White, Sir Thomas
Thomas White, best known for the founding of St. Johns College Oxford, was born in Hertfordshire in 1495 to a wealthy clothier. At the age of 9, he was sent into an apprenticeship under Hugh Acton of the Merchant Taylor’s company in London.
Thomas excelled in his apprenticeship and Acton saw enough intelligence and capability in him to fund his own venture. In 1523 Acton provided £100 and this allowed Thomas to establish himself in the cloth trade. Cloth at this time was a major component of the English economy and Thomas was incredibly successful. By the time of his death he had risen to be the Senior Warden of the Merchant Taylors, Alderman of St. Michael Cornhill, and one of the richest men in the country. His wealth was so great that by 1544 he provided loans to the royal family, including £300 to fund a war against Scotland.
With no apparent heirs, Thomas decided to use his will to distribute his wealth across the country. This included the establishment of St. Johns College, one of the most successful colleges in Oxford, named after the patron saint of tailors. Inspired by Hugh Acton’s generosity towards his first venture, Thomas was passionate about providing start-up finance to young entrepreneurs. To this end, the ‘Sir Thomas White Loan Charity’ was established in Leicester. The charity has worked since 1542 to provide business and education loans to young entrepreneurs.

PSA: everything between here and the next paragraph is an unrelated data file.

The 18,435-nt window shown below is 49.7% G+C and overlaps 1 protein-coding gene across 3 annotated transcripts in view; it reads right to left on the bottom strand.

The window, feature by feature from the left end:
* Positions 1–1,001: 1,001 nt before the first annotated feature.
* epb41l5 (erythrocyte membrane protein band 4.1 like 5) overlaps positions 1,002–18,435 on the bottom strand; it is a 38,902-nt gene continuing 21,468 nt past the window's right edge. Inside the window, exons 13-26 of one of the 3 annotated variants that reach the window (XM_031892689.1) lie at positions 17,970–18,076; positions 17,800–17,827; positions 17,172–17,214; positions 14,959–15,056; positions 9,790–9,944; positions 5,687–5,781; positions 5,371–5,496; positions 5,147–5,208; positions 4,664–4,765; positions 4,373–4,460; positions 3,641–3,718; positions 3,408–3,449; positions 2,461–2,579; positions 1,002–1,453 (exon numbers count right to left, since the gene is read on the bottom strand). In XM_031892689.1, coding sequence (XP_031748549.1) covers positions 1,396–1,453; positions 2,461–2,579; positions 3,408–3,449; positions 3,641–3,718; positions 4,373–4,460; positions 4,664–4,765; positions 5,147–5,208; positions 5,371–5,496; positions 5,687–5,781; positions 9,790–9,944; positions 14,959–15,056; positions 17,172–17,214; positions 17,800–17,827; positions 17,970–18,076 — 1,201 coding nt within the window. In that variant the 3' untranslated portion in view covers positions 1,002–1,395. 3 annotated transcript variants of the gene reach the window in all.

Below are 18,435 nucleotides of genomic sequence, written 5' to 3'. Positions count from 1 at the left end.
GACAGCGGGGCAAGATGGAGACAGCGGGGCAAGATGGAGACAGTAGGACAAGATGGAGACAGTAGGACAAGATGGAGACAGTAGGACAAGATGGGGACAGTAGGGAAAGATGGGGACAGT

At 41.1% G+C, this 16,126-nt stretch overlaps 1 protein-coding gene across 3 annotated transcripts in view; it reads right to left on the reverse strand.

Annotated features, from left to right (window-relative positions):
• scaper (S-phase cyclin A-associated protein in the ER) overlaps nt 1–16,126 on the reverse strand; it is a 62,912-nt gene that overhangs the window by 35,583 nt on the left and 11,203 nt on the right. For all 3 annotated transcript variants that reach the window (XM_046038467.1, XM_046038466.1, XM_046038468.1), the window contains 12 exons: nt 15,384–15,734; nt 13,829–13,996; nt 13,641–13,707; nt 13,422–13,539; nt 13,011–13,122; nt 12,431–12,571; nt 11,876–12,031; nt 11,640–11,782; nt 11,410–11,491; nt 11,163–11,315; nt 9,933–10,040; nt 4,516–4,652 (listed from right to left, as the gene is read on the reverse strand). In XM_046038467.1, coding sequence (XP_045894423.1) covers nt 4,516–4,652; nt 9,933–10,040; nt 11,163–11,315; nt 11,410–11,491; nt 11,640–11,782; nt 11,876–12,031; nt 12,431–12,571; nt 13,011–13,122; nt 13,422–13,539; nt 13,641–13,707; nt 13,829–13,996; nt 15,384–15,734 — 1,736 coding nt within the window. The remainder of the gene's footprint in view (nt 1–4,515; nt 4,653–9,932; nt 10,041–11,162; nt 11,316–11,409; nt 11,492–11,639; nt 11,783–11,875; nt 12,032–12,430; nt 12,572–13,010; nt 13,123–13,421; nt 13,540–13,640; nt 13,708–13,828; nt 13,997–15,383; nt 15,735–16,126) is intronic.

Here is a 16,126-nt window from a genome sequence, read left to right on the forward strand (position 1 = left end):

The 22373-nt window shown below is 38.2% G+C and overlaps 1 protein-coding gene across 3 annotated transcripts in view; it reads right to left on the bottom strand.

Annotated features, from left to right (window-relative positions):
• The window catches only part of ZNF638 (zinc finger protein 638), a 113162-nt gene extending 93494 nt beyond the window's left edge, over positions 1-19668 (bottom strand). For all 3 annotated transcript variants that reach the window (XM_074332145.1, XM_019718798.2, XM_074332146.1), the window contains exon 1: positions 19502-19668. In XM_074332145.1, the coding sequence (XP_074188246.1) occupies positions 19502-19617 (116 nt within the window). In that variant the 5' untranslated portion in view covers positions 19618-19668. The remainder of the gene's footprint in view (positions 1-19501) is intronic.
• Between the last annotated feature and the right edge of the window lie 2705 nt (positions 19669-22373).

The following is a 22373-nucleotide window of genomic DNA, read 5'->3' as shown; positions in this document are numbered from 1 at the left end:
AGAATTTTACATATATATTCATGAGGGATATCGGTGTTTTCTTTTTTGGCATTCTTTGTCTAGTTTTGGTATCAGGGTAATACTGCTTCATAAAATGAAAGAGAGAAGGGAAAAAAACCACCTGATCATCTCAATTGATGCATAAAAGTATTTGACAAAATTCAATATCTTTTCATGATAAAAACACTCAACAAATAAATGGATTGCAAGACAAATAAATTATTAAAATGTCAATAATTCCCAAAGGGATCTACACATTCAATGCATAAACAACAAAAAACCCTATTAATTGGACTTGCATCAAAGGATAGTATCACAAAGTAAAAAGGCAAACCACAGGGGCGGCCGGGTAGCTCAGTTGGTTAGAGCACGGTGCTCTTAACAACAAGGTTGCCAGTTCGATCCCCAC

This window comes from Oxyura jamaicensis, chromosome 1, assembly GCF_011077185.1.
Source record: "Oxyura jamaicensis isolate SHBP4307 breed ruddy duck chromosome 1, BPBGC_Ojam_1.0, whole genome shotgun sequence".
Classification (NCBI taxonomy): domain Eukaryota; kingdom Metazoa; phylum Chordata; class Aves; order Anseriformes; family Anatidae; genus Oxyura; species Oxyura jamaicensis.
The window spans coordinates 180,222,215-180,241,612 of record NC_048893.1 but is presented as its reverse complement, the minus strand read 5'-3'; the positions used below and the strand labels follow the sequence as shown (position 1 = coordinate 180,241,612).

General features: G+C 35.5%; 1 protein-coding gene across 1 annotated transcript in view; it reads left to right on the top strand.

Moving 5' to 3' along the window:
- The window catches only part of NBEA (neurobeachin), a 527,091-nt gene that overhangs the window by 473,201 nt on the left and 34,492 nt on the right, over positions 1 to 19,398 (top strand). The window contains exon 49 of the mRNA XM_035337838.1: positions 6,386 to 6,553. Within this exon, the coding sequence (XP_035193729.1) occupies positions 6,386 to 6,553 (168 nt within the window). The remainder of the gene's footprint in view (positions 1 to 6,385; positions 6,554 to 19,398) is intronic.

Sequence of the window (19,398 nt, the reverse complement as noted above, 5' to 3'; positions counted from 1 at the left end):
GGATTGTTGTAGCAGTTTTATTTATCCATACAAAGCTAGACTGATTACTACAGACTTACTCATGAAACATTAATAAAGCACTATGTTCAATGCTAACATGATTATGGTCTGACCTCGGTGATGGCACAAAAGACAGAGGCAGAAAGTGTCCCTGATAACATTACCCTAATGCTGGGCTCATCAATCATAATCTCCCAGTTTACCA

In Newcastle White’s endowment supported the Freemen Charities. A fund was established in 1566 to provide loans to Freemen under 25 years wishing to establish a business in Newcastle. Today, the fund still exists to provide financial support for young Freeman and their decedents. Although decedents of Freeman are prioritised, any inhabitant of the city of Newcastle can apply. Loans are available up to a maximum value of £7,000 and are interest-free for 10 years.
Freemen of Newcastle, Available here (Accessed: 13/06/2018).
Shepard, A. (2004). White, Sir Thomas. Available here (Accessed: 13/06/2018).
Sir Thomas White Charity. Available here (Accessed: 13/06/2018).
St Johns College. Available here (Accessed: 13/06/2018).
Warwick STWC. Available here (Accessed: 13/06/2018).